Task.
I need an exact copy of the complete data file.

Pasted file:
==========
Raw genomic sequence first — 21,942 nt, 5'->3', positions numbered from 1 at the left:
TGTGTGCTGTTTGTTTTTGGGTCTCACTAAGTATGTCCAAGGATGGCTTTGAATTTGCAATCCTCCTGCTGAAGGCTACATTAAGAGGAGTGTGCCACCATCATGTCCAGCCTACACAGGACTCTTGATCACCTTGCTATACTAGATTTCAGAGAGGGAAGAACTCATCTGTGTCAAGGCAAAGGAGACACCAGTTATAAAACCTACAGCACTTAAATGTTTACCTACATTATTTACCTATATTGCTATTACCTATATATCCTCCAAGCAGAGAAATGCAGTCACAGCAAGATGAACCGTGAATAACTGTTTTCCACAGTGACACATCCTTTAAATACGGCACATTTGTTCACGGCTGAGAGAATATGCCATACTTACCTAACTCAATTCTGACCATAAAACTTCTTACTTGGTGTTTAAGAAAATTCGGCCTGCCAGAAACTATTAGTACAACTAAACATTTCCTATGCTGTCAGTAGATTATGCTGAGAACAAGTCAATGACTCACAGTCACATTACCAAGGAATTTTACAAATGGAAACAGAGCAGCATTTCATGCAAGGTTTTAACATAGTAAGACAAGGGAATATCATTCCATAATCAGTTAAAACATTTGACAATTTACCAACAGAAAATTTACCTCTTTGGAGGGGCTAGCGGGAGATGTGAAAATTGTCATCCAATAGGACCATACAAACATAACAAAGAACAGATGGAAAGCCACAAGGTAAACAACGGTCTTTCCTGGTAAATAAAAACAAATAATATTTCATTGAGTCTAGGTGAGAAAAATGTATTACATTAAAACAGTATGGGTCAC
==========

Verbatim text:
Raw genomic sequence first — 21,942 nt, 5'->3', positions numbered from 1 at the left:
TGTGTGCTGTTTGTTTTTGGGTCTCACTAAGTATGTCCAAGGATGGCTTTGAATTTGCAATCCTCCTGCTGAAGGCTACATTAAGAGGAGTGTGCCACCATCATGTCCAGCCTACACAGGACTCTTGATCACCTTGCTATACTAGATTTCAGAGAGGGAAGAACTCATCTGTGTCAAGGCAAAGGAGACACCAGTTATAAAACCTACAGCACTTAAATGTTTACCTACATTATTTACCTATATTGCTATTACCTATATATCCTCCAAGCAGAGAAATGCAGTCACAGCAAGATGAACCGTGAATAACTGTTTTCCACAGTGACACATCCTTTAAATACGGCACATTTGTTCACGGCTGAGAGAATATGCCATACTTACCTAACTCAATTCTGACCATAAAACTTCTTACTTGGTGTTTAAGAAAATTCGGCCTGCCAGAAACTATTAGTACAACTAAACATTTCCTATGCTGTCAGTAGATTATGCTGAGAACAAGTCAATGACTCACAGTCACATTACCAAGGAATTTTACAAATGGAAACAGAGCAGCATTTCATGCAAGGTTTTAACATAGTAAGACAAGGGAATATCATTCCATAATCAGTTAAAACATTTGACAATTTACCAACAGAAAATTTACCTCTTTGGAGGGGCTAGCGGGAGATGTGAAAATTGTCATCCAATAGGACCATACAAACATAACAAAGAACAGATGGAAAGCCACAAGGTAAACAACGGTCTTTCCTGGTAAATAAAAACAAATAATATTTCATTGAGTCTAGGTGAGAAAAATGTATTACATTAAAACAGTATGGGTCAC